“In mediation we need to know the facts of the case,” Hoey said in response to questions for this article. “It’s premature to mediate because we do not know all of the facts. We know what happened, we don’t know why it happened. There could be facts that benefit the T or Keolis that I don’t know … We know enough that a wrongful death case can go forward but we don’t know all the facts. This is a good start to this case—hey MBTA, show your cards.”
The T requested more information and the Devines spoke with a member of the T’s claims litigation department in late September, but did not get any information before mediation. And when they did get a response in early November, it was a flat denial.
“It is the MBTA’s position that disclosing the requested record prior to the investigation’s conclusion is likely to harm the ongoing investigation efforts by the MBTA and/or other investigative entities,” the MBTA wrote. “In particular, disclosing the accident report, photos, videos, and witness statements at this time is likely to jeopardize the cooperation of witnesses, hinder investigative efforts by revealing potential leads, or lead to interim conclusions that may change based on additional facts that are gathered over the course of the ongoing investigation, harm a potential prosecution.”
The agency continued, “Therefore, the MBTA is claiming exemption to withhold the accident report, photos, videos, and witness statements because disclosure ‘would probably so prejudice the possibility of effective law enforcement that such disclosure would not be in the public interest.’”
Hoey said the criminal investigation should not affect his clients’ wrongful death case, and that it is important he gets investigative information while it’s still somewhat fresh.
“If there’s going to be a criminal investigation, that can go on one path, the wrongful death case doesn’t need that to pursue its own path,” Hoey said. “What would worry me is the longer time goes by and the less access I have to people, memory starts to fade. I’d like to know who all the witnesses are—all the people they interviewed, the conductor of the train—so I can interview people and get depositions before memory is faded two or three years from now. I want to preserve things, things get lost.”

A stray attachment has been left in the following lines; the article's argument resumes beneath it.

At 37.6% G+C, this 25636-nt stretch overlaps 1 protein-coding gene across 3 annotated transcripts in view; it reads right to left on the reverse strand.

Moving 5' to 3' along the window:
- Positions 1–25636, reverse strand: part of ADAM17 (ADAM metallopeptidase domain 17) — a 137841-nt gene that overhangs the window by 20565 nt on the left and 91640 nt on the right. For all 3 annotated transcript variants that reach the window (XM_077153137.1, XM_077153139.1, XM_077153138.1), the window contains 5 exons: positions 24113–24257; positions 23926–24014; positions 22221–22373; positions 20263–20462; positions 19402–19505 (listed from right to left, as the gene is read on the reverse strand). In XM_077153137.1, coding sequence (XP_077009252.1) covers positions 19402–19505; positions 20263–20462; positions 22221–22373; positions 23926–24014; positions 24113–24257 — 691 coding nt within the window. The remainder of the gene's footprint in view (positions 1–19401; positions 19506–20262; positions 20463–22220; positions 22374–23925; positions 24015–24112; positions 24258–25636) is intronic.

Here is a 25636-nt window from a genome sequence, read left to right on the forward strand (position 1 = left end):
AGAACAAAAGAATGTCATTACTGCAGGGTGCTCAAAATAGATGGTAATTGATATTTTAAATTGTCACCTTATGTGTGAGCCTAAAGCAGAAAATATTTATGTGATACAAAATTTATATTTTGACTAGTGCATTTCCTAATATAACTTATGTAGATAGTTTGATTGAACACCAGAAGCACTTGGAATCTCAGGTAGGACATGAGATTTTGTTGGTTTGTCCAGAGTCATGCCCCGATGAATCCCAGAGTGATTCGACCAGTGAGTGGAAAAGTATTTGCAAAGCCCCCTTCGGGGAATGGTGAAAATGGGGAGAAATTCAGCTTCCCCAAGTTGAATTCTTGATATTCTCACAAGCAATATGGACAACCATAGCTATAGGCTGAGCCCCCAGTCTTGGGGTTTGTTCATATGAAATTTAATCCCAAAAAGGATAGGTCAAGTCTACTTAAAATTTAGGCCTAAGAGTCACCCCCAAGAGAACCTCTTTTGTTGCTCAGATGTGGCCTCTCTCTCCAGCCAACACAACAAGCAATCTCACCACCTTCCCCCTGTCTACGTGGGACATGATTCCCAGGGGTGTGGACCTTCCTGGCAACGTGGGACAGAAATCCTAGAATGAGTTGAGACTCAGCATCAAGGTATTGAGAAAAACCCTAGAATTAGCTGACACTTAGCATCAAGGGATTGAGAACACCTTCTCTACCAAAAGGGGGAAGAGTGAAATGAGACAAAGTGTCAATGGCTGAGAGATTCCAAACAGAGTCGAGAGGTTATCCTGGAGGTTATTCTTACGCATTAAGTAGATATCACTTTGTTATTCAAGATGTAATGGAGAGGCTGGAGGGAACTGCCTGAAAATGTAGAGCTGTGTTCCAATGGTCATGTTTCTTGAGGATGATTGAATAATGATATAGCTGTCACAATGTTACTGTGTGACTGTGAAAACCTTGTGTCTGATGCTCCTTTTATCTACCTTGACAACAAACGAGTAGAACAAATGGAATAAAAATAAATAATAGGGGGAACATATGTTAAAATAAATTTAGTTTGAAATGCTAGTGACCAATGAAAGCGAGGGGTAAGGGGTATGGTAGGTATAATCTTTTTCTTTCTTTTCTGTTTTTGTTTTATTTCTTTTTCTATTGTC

While there are exemptions for disclosure under the state public records law, Hoey said the T isn’t meeting them. The specific exemption for investigative materials is not a “blanket” excuse, and officials need to give details about what parts of their investigation are confidential and why, according to the lawsuit, which criticizes the T for withholding information.
“Since the incident, the defendants have engaged in a pattern of activity designed to prevent the public generally—and the plaintiffs in particular—from obtaining information about the incident, its cause, and the defendants’ potential liability,” the lawsuit states. “The defendants’ reliance on the exemption … was a ruse designed to avoid liability.”
Hoey said he filed the lawsuit because of the records request denial, and it demands the T produce those records. MBTA spokesperson Joe Pesaturo said it is MBTA practice to not comment on matters related to pending litigation and ongoing investigations. But in a response to the lawsuit filed at the end of April, the T doubled down.
The response was filed by outside counsel John Bonistalli, who the T has paid $3.8 million since 2010, according to public finance documents, and once again claims the investigative exemption for denying the record release. That particular exemption exists under state law, but the response also claims exemptions which cover public utility trade secrets, personal employee notebooks, and retirement board member financial interest statements.
Hoey said the T should have to give a basis for that broad rejection of disclosure. Meanwhile, Sausville Devine’s family is still waiting for more information about her death.
“They want answers,” Hoey said. “They want to know why this has happened.”